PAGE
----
Lately, someone has been remarking that I have my hands full almost every day. Because my baby can’t walk and my toddler often refuses to, I think people mean it in the literal sense. Everywhere I go, I end up carrying a kid in each arm. At some point my pants start falling down. Then I inevitably drop my keys, which I’m then forced to kick like a misshapen soccer ball until I can reach my minivan and unload my load, horrified by how much underwear I am showing the world.
Most of the “hands full” comments are accompanied with an offer to help, so my response is just a grateful “thank you.” But when it’s merely offered as an observation, I have no idea how to respond. “Duh” seems rude. Although I agree wholeheartedly with the sentiment, I just can’t pull off saying, “Well, you should see my heart.” This is probably because I’m usually muttering profanities about “disrespectful keys” under my breath, and I’m afraid to show strangers just what my full heart looks like.
I grew up with 10 siblings, and the question we unfailingly got when out in public was, “Are these all yours?” You couldn’t blame people for asking. We were our own sort of freakshow — the Duggars minus little Jason, James, Justin, Jackson, Johannah, Jennifer, Jo-what’s-her-name and Josie. On vacation, we’d pile out of the 15-passenger van after a 15-hour car ride, dirty, nauseated, looking, as my father put it, like something out of “The Grapes of Wrath.”
“Are these all yours?” was a perfectly legitimate question, but, depending on the setting in which it was posed, my in-head responses varied. If someone asked us at a buffet restaurant: “No, we rounded up an extra one to be certain — certain — that someone would barf.” At the grocery store: “We borrowed some neighbor kids so we’d have two teams to knock over displays.” At a park: “We brought a spare for when we lose one of our own.”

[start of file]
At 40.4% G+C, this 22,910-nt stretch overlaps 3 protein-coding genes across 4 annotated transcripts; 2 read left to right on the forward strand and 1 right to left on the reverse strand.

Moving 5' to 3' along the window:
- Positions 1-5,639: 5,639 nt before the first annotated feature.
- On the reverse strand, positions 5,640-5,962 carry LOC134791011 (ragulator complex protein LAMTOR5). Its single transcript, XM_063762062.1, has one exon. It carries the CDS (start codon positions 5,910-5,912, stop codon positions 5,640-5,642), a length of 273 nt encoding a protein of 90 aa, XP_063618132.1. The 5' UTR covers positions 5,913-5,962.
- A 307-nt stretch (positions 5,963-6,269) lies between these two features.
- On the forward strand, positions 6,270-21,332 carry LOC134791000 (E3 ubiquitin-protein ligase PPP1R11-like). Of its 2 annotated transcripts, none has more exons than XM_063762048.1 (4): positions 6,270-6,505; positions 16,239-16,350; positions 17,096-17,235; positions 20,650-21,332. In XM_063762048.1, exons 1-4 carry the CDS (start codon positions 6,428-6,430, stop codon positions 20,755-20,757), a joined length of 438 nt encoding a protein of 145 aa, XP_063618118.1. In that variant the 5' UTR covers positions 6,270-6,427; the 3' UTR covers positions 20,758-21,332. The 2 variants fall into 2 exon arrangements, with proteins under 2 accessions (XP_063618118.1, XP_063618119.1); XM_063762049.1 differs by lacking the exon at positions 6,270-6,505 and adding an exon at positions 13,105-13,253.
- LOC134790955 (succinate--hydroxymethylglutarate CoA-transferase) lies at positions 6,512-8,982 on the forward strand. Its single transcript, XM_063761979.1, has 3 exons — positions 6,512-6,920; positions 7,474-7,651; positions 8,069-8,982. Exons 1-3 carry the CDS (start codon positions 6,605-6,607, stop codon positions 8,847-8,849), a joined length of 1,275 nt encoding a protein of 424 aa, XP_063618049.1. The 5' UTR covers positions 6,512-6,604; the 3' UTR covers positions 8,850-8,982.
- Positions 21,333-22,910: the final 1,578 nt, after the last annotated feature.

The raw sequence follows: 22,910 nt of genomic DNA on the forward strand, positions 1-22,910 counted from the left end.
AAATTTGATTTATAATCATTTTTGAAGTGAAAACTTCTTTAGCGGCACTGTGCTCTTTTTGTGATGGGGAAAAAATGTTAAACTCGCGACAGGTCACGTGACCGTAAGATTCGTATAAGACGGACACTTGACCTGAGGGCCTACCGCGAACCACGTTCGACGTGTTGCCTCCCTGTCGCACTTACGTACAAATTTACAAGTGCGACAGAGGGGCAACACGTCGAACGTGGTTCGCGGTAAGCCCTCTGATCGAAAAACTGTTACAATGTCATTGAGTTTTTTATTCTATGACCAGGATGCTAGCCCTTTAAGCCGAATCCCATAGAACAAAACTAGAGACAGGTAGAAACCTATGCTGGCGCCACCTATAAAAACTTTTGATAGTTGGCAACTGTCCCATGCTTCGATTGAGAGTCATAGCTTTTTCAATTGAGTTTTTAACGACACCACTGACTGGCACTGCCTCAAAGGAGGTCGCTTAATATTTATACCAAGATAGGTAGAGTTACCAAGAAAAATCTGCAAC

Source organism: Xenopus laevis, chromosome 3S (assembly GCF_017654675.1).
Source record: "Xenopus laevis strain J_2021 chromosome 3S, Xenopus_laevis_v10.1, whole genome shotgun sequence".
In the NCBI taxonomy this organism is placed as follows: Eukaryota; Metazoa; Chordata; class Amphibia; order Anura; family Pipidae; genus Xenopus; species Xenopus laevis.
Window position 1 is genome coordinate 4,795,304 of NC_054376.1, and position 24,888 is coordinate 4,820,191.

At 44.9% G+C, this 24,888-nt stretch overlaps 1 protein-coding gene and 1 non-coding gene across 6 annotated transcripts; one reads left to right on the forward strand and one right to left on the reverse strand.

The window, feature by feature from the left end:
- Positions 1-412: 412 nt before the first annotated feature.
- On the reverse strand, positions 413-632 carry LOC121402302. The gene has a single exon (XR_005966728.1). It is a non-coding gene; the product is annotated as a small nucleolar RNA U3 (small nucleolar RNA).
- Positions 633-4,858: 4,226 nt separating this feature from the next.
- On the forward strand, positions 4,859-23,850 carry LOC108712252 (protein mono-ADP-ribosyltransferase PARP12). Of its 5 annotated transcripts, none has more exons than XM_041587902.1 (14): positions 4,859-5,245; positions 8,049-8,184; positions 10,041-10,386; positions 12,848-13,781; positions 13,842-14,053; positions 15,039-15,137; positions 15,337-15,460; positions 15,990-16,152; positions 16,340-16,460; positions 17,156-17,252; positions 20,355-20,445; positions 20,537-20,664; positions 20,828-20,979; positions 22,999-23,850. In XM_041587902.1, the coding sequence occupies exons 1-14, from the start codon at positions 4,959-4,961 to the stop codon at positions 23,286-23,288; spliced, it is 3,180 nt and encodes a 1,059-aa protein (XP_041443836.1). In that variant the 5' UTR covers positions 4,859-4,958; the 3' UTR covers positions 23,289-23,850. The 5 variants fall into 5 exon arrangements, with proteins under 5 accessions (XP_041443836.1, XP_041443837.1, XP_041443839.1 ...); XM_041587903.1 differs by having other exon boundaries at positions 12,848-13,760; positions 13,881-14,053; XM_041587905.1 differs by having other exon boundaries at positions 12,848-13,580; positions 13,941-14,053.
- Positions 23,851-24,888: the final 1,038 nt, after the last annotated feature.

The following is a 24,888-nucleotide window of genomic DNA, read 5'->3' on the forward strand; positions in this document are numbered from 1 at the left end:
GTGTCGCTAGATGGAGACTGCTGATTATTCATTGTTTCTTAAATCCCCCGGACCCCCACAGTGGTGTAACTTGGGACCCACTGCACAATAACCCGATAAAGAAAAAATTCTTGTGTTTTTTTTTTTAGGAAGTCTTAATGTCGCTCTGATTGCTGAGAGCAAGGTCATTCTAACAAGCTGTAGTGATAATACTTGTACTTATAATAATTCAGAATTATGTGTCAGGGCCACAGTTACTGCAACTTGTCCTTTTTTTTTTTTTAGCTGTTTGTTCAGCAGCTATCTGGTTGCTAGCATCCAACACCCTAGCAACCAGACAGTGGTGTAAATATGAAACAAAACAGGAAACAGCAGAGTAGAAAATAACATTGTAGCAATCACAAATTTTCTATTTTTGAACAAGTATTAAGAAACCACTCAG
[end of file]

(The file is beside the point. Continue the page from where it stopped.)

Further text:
For years, I begged my parents to go for an even 12 so that they could at least rip off the Galbraith family and explain that Mormons came cheaper by the dozen. Exhausted by decades of having both babies and teenagers, and an oldest daughter who knew she knew best, my parents just rolled their eyes and refused. Eleven is their magic number.
Before you have kids, it’s easy to get fixated on that magic number, that perfect amount of family members you’re going to have. Then life comes along, and so does infertility or surprise pregnancies, miscarriages or illness. It’s unlikely that the family you have is the family you planned, but like with everything in life, you have no choice but to play the hand you’re dealt. The problem is that everyone wants to know exactly what’s in your cards.
I cringe when I hear someone asking “So you have just the two?” (I think I hear this only in Utah), and I double-cringe at “So, when are you going to start having kids?” It’s just human nature, I guess, and I’m as nosy as the next person.
I’m guilty of hounding my next-door neighbor with, “When are you going to have another one?” because I want a buddy for my baby. But in writing this I realize I should probably stop it. Stop it right now. It’s a question that like, “Are you pregnant?” is better left unasked.
Speaking of “Are you pregnant?” I’ve gotten that one a few times lately. After four kids my stomach muscles are shot, and the wrong shirt or the wrong angle could easily suggest there’s something cooking in my oven. There isn’t. Having myself offended someone by asking “Are you pregnant?” before, I will never, ever, ever ask that question again. Should I see a long-lost friend getting an epidural in the labor and delivery unit, the most I would venture is, “So … anything new with you?”
Luckily, when someone asks me if I’m pregnant these days, I know exactly how to respond. No tearing up, no booty-hurt looks, no hastily explaining that I just, like, ate a Big Mac. I simply pick up my two youngest children, drop my keys on the ground, start kicking them, and say, “Actually, no. Right now, my hands are full.”